• Mandy Osborne

        5 stars
        I have read that if you prefer decorating your cake ahead of time, like the day before the event, the ganache may appear dull or will have lost its shine by the next day. So the article suggests adding a small amount of glucose syrup so the ganache still looks fresh and brilliant the next day.

        • Hi Mandy! I have never had a problem with my ganache appearing dull the next day, so I’ve never tried adding glucose syrup or anything besides what’s in the recipe.

      • Hi Whitney,
        I just did a ganache drip cake with semi-sweet chocolate, and everything went pretty well except… I did the drips first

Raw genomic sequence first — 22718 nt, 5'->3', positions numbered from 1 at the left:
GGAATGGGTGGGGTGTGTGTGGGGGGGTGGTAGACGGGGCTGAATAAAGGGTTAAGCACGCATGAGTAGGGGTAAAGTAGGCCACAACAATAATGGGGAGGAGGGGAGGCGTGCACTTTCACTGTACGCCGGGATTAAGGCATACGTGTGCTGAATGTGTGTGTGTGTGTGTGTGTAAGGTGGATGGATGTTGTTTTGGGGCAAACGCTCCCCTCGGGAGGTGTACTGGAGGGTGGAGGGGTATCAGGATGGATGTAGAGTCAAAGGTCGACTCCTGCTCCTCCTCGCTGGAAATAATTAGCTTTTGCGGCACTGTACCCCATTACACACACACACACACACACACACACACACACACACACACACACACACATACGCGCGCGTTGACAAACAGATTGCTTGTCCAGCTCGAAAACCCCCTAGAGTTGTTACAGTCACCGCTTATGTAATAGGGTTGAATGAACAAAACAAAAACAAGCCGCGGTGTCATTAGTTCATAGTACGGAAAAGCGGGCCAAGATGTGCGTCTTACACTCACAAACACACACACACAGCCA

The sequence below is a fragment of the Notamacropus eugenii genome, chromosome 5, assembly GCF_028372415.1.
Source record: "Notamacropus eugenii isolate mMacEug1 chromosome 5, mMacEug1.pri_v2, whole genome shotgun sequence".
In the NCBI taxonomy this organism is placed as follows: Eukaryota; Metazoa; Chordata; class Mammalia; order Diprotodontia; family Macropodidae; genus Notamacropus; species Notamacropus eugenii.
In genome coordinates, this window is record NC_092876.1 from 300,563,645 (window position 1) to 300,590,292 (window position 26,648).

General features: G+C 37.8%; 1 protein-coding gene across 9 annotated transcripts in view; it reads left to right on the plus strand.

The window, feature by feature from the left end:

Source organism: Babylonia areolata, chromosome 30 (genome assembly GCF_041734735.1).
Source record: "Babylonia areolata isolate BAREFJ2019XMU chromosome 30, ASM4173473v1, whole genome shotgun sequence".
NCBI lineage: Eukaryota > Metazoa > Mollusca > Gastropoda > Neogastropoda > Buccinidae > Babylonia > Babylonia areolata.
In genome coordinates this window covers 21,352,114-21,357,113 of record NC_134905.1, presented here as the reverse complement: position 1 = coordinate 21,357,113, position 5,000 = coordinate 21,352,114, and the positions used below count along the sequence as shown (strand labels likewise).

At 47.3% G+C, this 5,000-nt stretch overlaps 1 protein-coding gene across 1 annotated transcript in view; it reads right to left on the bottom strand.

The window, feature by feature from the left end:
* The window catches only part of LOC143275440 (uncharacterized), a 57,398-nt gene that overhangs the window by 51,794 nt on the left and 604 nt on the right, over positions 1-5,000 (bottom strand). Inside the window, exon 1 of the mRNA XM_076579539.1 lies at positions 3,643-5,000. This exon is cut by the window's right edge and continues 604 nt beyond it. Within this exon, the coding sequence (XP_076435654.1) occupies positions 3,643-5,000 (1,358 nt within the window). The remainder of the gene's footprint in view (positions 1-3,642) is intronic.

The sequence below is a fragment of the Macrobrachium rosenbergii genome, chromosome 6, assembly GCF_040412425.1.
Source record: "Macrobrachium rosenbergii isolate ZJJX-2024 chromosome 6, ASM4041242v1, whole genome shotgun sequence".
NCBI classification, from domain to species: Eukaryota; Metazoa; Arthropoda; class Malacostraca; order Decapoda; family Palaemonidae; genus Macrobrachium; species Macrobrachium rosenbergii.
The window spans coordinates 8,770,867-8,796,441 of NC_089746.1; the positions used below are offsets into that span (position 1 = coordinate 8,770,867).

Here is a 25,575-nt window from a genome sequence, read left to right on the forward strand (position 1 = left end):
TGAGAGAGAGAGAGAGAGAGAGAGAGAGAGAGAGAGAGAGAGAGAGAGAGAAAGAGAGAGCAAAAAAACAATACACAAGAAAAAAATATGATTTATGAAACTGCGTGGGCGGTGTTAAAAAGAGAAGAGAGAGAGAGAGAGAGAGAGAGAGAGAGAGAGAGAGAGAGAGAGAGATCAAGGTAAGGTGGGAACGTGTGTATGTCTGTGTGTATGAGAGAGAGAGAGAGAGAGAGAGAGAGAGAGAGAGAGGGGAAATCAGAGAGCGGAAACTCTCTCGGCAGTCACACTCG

they were fine… maybe a touch thick, but okay. When I went to do the center afterwards on top, I had a little bit of problem regarding the ganache. I didn’t have tons left. So when I went to spread it, I could see a little bit of buttercream underneath it. Perhaps, was my ganache, at that point, a little too thick because it had cooled down? can that happen when it thickens? Like even though it’s thicker its not spreading as much? ( I’m wondering because now that I’m looking at it, even though the drip seemed to stop in the right places, the drips themselves and the top looks like a thicker consistency than I would have liked.

        • Hi Matt! The ganache thickens as it cools and does get harder to spread evenly once cooled, so next time you can troubleshoot this by heating the ganache in the microwave in 5-10 second spurts until it’s back to slightly above room temperature. This will make it easier to drip and to spread over the top. Practice makes perfect! I’m cheering you on!

  4. Thanks Whitney, will it dry it out by leaving a cake with buttercream layering only in the fridge?